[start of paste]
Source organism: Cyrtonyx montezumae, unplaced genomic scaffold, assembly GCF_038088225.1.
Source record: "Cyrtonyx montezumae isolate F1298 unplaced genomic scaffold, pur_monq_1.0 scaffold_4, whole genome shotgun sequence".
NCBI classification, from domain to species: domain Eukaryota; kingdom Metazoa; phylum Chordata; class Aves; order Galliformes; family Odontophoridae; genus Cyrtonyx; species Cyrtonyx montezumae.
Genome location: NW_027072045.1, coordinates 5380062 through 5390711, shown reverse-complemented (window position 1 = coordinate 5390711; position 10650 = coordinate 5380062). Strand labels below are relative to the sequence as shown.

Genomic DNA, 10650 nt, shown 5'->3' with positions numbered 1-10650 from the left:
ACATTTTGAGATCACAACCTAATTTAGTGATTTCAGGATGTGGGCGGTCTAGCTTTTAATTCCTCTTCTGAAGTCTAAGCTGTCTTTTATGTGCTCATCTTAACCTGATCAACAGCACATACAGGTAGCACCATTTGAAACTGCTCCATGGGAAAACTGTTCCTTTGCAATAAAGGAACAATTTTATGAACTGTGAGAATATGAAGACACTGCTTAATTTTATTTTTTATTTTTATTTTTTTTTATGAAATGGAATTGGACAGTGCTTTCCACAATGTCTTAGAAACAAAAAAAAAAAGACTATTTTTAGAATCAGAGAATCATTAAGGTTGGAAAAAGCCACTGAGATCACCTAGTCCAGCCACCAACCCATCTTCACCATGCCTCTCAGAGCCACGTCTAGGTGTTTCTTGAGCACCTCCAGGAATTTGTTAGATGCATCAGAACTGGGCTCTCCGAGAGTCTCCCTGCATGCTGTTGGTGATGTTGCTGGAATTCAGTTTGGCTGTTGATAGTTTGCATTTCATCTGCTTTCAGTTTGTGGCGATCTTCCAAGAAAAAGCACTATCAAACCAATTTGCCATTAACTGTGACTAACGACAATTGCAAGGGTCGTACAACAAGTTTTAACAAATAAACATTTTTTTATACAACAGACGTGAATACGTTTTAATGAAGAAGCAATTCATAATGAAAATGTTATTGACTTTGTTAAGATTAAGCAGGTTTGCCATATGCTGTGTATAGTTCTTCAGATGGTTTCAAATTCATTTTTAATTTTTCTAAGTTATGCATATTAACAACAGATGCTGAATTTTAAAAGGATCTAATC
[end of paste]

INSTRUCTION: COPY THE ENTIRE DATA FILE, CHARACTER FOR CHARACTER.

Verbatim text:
Source organism: Cyrtonyx montezumae, unplaced genomic scaffold, assembly GCF_038088225.1.
Source record: "Cyrtonyx montezumae isolate F1298 unplaced genomic scaffold, pur_monq_1.0 scaffold_4, whole genome shotgun sequence".
NCBI classification, from domain to species: domain Eukaryota; kingdom Metazoa; phylum Chordata; class Aves; order Galliformes; family Odontophoridae; genus Cyrtonyx; species Cyrtonyx montezumae.
Genome location: NW_027072045.1, coordinates 5380062 through 5390711, shown reverse-complemented (window position 1 = coordinate 5390711; position 10650 = coordinate 5380062). Strand labels below are relative to the sequence as shown.

Genomic DNA, 10650 nt, shown 5'->3' with positions numbered 1-10650 from the left:
ACATTTTGAGATCACAACCTAATTTAGTGATTTCAGGATGTGGGCGGTCTAGCTTTTAATTCCTCTTCTGAAGTCTAAGCTGTCTTTTATGTGCTCATCTTAACCTGATCAACAGCACATACAGGTAGCACCATTTGAAACTGCTCCATGGGAAAACTGTTCCTTTGCAATAAAGGAACAATTTTATGAACTGTGAGAATATGAAGACACTGCTTAATTTTATTTTTTATTTTTATTTTTTTTTATGAAATGGAATTGGACAGTGCTTTCCACAATGTCTTAGAAACAAAAAAAAAAAGACTATTTTTAGAATCAGAGAATCATTAAGGTTGGAAAAAGCCACTGAGATCACCTAGTCCAGCCACCAACCCATCTTCACCATGCCTCTCAGAGCCACGTCTAGGTGTTTCTTGAGCACCTCCAGGAATTTGTTAGATGCATCAGAACTGGGCTCTCCGAGAGTCTCCCTGCATGCTGTTGGTGATGTTGCTGGAATTCAGTTTGGCTGTTGATAGTTTGCATTTCATCTGCTTTCAGTTTGTGGCGATCTTCCAAGAAAAAGCACTATCAAACCAATTTGCCATTAACTGTGACTAACGACAATTGCAAGGGTCGTACAACAAGTTTTAACAAATAAACATTTTTTTATACAACAGACGTGAATACGTTTTAATGAAGAAGCAATTCATAATGAAAATGTTATTGACTTTGTTAAGATTAAGCAGGTTTGCCATATGCTGTGTATAGTTCTTCAGATGGTTTCAAATTCATTTTTAATTTTTCTAAGTTATGCATATTAACAACAGATGCTGAATTTTAAAAGGATCTAATC